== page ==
the Duke of Wellington, rejected a proposal, sub-
mitted to them before the marriage took place,
that his Royal Highness should rank in pre-
cedence next to the Queen ; but by a decree
of the Queen a remarkable illustration of the
power of the Prerogative this distinction was con-
ferred upon the Prince subsequently. It was not,
however, until 1857 four years before his death
that the title of "Prince Consort" was bestowed
on him by Royal Letters Patent, with the con-
currence of the leaders of both political Parties.
The Prince also enjoyed freedom from arrest, as
the Consort of the- Sovereign, but he could have
been sued in any Court of justice. At that time,
which, of course, was before the Married Women's
Property Act was passed, the property of a wife
was the property of her husband. From this law
the estate of the Queen was exempt. The Queen
Consort is also a subject of the King. The chief
privilege conferred on her by her position is freedom
from arrest.



12 PARLIAMENT.

None of the King's household or menial officers
or servants employed in waiting or attending on
the Royal presence can be arrested, or taken in
execution in civil actions, unless the permission of
the Board of Green Cloth, which regulates the
duties of Royal officials and servants, is first ob-
tained. This privilege was not instituted for the
personal benefit of these servants, but in order that
the Sovereign may not be put to inconvenience by
being deprived of the services of an attendant, and
also as a mark of respect to the Throne. There
is a case in which a warrant for the arrest of a
Royal servant who was also in trade, and con-
tracted in the course of his business a debt which
he declined to pay, was refused by a Court of law
on the ground that he was privileged from arrest.
Royal servants are also exempted from serving on
juries. Exemptions of a similar character apply to
the palaces. No arrest or anything in the nature
of a judicial process can be executed within a Royal
residence unless by consent of the Board of Green
Cloth. To strike a person in the King's palace, and
to draw blood, was formerly punishable by the loss of
the offender's right hand and imprisonment for life.

Another privilege of the King is that his consent
must be obtained before a member of the Royal
family can marry. Formerly it was high treason for
any man to contract marriage, without the approval
of the Sovereign, with the Sovereign's children, or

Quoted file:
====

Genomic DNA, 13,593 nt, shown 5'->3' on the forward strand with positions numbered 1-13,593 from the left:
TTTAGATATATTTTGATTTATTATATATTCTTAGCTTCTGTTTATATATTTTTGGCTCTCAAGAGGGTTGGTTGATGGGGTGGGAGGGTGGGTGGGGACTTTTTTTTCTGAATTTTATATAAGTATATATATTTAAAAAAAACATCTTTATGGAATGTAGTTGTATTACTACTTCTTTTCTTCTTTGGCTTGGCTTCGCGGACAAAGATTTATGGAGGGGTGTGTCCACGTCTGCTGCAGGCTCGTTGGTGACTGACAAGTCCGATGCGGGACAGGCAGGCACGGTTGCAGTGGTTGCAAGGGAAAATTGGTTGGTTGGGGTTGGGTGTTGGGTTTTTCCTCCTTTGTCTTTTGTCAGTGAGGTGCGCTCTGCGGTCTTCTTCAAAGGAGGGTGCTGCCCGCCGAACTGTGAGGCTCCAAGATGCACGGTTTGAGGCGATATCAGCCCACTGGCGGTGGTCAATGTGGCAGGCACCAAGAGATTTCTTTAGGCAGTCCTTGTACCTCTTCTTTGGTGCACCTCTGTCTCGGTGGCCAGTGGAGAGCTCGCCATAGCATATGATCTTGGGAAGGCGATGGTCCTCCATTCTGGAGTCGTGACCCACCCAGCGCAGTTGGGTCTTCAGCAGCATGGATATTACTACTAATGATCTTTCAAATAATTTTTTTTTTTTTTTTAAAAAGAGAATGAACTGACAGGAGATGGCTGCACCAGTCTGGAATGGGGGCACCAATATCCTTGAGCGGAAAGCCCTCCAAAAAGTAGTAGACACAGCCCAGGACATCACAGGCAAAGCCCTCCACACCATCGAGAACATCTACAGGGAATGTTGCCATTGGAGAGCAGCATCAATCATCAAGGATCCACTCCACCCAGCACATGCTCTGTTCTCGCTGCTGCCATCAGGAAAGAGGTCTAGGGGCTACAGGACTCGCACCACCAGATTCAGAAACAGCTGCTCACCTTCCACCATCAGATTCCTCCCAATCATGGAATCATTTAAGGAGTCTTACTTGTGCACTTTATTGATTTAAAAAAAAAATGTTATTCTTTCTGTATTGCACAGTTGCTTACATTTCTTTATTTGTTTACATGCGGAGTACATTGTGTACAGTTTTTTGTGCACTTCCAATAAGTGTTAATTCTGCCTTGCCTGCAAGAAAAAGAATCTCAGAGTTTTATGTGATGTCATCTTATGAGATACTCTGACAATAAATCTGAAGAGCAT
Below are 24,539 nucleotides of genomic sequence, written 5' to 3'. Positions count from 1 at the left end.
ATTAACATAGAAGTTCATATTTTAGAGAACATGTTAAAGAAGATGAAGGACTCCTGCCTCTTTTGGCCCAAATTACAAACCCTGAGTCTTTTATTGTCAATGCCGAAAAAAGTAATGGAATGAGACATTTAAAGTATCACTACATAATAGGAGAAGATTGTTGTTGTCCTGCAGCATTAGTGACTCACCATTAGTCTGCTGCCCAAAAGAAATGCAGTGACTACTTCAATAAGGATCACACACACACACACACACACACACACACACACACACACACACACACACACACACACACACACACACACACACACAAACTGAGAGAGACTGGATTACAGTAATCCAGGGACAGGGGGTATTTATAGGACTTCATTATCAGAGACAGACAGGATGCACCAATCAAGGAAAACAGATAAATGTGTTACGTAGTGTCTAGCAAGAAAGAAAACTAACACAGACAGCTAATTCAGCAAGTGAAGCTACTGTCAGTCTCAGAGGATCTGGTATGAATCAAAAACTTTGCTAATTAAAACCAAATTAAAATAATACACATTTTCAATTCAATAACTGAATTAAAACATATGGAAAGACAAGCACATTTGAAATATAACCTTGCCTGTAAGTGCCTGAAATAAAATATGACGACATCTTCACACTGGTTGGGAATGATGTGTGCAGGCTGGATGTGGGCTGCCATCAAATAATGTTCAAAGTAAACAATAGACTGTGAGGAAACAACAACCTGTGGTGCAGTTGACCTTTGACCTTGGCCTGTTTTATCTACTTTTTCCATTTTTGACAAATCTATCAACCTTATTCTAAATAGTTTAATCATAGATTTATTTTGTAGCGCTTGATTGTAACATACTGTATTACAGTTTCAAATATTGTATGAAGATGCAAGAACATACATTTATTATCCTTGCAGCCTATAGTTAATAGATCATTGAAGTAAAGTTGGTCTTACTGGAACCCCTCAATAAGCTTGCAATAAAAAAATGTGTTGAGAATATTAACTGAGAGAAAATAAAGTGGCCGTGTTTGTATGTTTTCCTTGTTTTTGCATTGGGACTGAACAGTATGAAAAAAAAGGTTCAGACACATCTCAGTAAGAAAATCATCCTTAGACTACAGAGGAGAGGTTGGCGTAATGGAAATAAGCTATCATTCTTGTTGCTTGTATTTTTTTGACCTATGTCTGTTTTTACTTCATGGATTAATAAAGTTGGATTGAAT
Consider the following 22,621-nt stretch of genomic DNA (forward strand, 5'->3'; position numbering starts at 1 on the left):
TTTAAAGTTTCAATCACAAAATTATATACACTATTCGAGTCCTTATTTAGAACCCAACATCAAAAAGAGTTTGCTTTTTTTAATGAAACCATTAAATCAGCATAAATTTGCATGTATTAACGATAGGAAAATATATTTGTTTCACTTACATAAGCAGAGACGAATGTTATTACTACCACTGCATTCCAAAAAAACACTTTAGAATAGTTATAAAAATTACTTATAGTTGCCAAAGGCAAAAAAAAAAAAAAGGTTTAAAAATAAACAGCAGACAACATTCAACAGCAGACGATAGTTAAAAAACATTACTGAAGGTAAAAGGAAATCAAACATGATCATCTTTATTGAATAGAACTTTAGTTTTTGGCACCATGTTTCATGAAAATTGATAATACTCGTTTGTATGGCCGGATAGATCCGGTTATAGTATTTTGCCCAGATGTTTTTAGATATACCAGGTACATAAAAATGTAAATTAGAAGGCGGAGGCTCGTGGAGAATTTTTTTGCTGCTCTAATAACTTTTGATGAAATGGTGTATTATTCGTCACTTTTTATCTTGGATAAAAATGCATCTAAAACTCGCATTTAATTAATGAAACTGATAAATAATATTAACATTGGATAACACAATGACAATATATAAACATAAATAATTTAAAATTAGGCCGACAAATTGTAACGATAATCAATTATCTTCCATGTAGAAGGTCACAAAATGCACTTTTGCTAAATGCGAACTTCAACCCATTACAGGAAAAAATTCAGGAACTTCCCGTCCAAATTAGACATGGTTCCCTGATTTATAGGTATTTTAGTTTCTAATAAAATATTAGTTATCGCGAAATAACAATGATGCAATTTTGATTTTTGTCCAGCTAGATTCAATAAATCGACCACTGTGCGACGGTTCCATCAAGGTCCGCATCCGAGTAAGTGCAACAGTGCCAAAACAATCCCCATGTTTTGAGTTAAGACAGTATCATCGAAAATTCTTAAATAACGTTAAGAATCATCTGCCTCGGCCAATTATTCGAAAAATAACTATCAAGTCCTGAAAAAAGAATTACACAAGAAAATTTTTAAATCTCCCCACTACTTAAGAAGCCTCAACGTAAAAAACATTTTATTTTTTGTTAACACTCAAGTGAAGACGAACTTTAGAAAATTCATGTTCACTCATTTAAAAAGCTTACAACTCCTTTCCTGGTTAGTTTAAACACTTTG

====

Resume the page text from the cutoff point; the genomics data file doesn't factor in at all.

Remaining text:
reputed children, his sisters, or aunts, or the children
of his brothers and sisters. Under the Royal Marriage
Act of 1772, passed in the time of George III., a
marriage with any of the King's near relations, unless



THE KING'S PREROGATIVES. 13

with his Majesty's consent and approbation, is null
and void. This statute was passed because of the
marriages of the Duke of Gloucester with the widow
of Lord Waldegrave, and the Duke of Cumberland
with the widow of Colonel Horton. Before that time,
however, it had been decided by the judges that the
King's sanction was necessary to a marriage with
one of the Blood Royal. In the year 1718, George I.
commanded the Lord Chancellor to obtain the judg-
ment of the judges of the High Court upon the
following question : " Whether the care and approba-
tion of his Majesty's grandchildren when grown up
did belong of right to his Majesty as King of the
Realm or not?" Six of the twelve judges answered
the question in the affirmative. Charles II. had
obliged his brother, the Duke of York (afterwards
James II.), to allow the young Princesses, his
daughters, to be brought up in the Protestant Faith ;
and arranged the marriage between the eldest,
Princess Mary, and the Prince of Orange. ''Happy
it was for two nations that the King in the marriages
of Mary, Queen to William III., and of Queen Anne
had his Prerogative," said Baron Aland Fortescue in
his judgment, "for had the pretended paternal right
prevailed the English nation had been for ever undone
and our religion destroyed ; and we had never seen
the many and great blessings we enjoy and are like
to enjoy by this family sitting on the Throne of Great
Britain."

But the matrimonial alliances of the children of the
Sovereign must now be approved by the Ministry.
In the matter of the disposal by Queen Victoria of the
hand of the Princess Louise on the Marquis of Lome



i 4 PARLIAMENT.

in 1871 the Administration of the time were consulted.
Gladstone, the Prime Minister, speaking in the House
of Commons on February 13, 1871, on the motion
that an annuity of 6,000 be settled on the Princess
for life, said: u In the resolution which the Queen
has taken that the absence of Royal rank shall not
of itself, and in every case, form an insuperable bar
to the suit for the hand of one of her daughters,
she is not acting without the advice of responsible